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Highlight Greening the economy – preparing for a new Earth Summit in Rio
European Environment Agency (EEA) Executive Director Jacqueline McGlade will be in New York this week, working towards a historic environmental summit next year.
Located in News
Figure IIn-shore and off-shore Natura 2000 sites, 2011
A map showing the distribution of marine Natura 2000 sites. The map distinguishes between those marine sites within 12 nautical miles (termed ‘Inshore sites’) and those beyond 12 nautical miles (termed ‘Offshore sites’). It is based upon the ‘end 2011’ Natura 2000 dataset.
Located in Data and maps Maps and graphs
Figure Intensity of land take 2000 - 2006
Based on Corine Land Cover 2006 and changes between 2000 and 2006, the map shows the land take distribution and intensity for development of urban and other artificial area
Located in Data and maps Maps and graphs
Indicator Assessment chemical/x-pdb Land take (CSI 014/LSI 001) - Assessment published Feb 2011
Land take by the expansion of residential areas and construction sites is the main cause of the increase in the coverage of urban land at the European level. Agricultural zones and, to a lesser extent, forests and semi-natural and natural areas, are disappearing in favour of the development of artificial surfaces. This affects biodiversity since it decreases habitats, the living space of a number of species, and fragments the landscapes that support and connect them. The annual land take in 36 European countries was 111 788 ha/year in 2000-2006. In 21 countries covered by both periods (1990-2000 and 2000-2006) the annual land take increased by 9 % in the later period. The composition of land taken areas changed, too. More arable land and permanent crops, forests, grasslands and open spaces and less pastures and mosaic farmland were taken by artificial development then in 1990-2000. 
Located in Data and maps Indicators Land take
Indicator Assessment Land take (CSI 014/LSI 001) - Assessment published Jun 2013
Land take by the expansion of residential areas and construction sites is the main cause of the increase in the coverage of urban land at the European level. Agricultural zones and, to a lesser extent, forests and semi-natural and natural areas, are disappearing in favour of the development of artificial surfaces. This affects biodiversity since it decreases habitats, the living space of a number of species, and fragments the landscapes that support and connect them. The annual land take in European countries assessed by 2006 Corine land cover project (EEA39 except Greece) was approximately 108 000 ha/year in 2000-2006. In 21 countries covered by both periods (1990-2000 and 2000-2006) the annual land take decreased by 9 % in the later period. The composition of land taken areas changed, too. More arable land and permanent crops and less pastures and mosaic farmland were taken by artificial development then in 1990-2000. Identified trends are expected to change little when next assessment for 2006-2012 becomes available in 2014.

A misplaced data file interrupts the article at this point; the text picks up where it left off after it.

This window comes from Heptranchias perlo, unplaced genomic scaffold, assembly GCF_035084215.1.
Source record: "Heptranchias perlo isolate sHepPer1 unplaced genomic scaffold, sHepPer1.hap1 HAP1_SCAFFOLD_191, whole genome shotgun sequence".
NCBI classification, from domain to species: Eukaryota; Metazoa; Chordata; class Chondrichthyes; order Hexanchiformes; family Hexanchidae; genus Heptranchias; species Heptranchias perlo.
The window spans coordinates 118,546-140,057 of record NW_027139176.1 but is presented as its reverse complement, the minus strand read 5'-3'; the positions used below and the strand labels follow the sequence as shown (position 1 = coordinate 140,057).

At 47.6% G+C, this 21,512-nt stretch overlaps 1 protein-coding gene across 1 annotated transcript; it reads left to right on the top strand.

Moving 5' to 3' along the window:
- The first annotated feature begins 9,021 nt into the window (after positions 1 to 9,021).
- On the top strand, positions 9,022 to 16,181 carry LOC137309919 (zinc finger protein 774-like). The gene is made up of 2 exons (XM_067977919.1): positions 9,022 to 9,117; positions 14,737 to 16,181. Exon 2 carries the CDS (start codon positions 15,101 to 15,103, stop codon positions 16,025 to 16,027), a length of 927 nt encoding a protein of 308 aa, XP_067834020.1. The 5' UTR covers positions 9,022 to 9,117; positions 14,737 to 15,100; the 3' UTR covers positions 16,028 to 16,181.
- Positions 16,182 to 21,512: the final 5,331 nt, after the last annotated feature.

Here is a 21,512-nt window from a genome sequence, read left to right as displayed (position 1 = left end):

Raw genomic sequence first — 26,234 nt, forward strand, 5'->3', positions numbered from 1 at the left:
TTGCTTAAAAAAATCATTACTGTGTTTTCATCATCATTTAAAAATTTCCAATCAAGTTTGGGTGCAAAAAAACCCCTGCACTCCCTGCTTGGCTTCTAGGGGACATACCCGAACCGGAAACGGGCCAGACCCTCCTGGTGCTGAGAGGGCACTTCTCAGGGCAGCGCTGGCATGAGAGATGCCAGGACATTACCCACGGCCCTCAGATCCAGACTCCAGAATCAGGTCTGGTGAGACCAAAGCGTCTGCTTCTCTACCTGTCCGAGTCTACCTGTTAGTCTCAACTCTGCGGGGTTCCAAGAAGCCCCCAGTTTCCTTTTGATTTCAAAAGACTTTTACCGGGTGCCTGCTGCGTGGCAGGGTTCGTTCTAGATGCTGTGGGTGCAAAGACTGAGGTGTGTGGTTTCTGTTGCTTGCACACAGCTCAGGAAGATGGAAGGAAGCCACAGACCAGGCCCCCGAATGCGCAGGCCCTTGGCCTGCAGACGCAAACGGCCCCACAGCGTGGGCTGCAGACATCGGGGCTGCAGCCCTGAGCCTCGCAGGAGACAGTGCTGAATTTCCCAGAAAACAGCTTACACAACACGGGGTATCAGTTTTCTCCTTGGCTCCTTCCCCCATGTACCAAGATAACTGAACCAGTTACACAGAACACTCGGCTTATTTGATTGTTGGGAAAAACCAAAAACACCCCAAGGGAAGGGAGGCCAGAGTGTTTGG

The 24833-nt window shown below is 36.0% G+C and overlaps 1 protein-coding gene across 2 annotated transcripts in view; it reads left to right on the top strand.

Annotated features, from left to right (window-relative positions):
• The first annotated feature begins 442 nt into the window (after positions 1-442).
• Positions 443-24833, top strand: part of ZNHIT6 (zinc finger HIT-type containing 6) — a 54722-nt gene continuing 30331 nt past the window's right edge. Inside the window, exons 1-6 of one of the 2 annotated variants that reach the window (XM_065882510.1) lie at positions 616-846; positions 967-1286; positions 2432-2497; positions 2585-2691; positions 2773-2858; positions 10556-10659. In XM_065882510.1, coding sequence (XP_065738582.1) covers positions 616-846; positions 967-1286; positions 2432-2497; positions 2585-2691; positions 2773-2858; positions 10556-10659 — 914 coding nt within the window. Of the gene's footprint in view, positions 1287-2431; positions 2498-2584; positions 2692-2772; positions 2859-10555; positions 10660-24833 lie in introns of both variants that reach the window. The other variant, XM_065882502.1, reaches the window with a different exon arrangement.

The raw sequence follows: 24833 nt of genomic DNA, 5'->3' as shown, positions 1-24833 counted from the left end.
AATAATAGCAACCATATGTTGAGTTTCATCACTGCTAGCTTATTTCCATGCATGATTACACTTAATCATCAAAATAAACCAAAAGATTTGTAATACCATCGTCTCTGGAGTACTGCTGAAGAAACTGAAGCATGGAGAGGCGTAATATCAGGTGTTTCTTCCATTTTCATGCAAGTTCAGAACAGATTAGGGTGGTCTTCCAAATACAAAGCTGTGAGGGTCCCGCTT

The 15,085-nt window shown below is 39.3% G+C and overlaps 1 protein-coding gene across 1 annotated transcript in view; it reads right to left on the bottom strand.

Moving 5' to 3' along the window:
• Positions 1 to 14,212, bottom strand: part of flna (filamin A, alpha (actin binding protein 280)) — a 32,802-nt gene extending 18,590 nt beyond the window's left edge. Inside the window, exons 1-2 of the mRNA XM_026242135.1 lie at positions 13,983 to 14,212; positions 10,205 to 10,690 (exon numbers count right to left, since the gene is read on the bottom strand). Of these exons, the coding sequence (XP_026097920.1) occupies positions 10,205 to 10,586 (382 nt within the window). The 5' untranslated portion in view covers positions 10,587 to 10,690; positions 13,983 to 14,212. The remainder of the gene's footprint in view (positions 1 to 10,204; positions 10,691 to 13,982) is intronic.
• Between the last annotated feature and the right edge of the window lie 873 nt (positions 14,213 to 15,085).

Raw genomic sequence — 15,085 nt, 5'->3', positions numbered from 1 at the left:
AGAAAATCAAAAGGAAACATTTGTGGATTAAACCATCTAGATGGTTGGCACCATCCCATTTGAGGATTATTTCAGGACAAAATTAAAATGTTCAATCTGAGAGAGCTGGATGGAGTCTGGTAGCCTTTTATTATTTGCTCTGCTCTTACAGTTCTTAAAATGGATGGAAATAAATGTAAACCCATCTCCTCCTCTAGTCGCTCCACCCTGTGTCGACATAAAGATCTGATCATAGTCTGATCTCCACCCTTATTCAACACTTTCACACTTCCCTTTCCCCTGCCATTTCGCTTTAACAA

Located in Data and maps Indicators Land take
Publication Material resources and waste — 2012 update
Update to the European Environment State and Outlook 2010 (SOER 2010) thematic assessment
Located in Publications
Publication Material resources and waste — SOER 2010 thematic assessment
The European economy needs huge amounts of resources to function. Apart from consuming minerals, metals, concrete and wood, Europe burns fossil fuels and uses land to satisfy the needs of its citizens. Demand for materials is so intense that between 20 and 30 % of the resources we use are now imported. At the other end of the materials chain, the EU economy generates around six tons of waste per person every year. With the boom in international trade, EU consumption and production may potentially damage ecosystems and human health not only within but also far beyond its borders.
Located in The European environment – state and outlook 2010 Thematic assessments
File Melting Arctic: Environmental Atlas of Europe — Greenland
Last year alone there were 50 more melting days on the Greenland ice sheet than on average, meaning we now see an average net loss of ice mass of 200 gigatons per year - a level that is four times higher than just back in the year 2000.
Located in The Environmental Atlas Melting arctic Video
Figure Modelled CO2 emissions as tonne/km for freight transport, 2000 and 2010
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Located in Data and maps Maps and graphs
Press Release Troff document Pan-European assessment asks: 'What do we know about water and green economy?'
Ministers will meet in Astana, Kazakhstan, today to discuss water issues and greening the economy at the seventh 'Environment for Europe' Ministerial Conference, running from 21 - 23 September 2011. To support the Conference, the European Environment Agency (EEA) is launching an innovative Assessment of Assessments report, which recommends ways that environmental information and policy making can be more closely aligned.
Located in Media News
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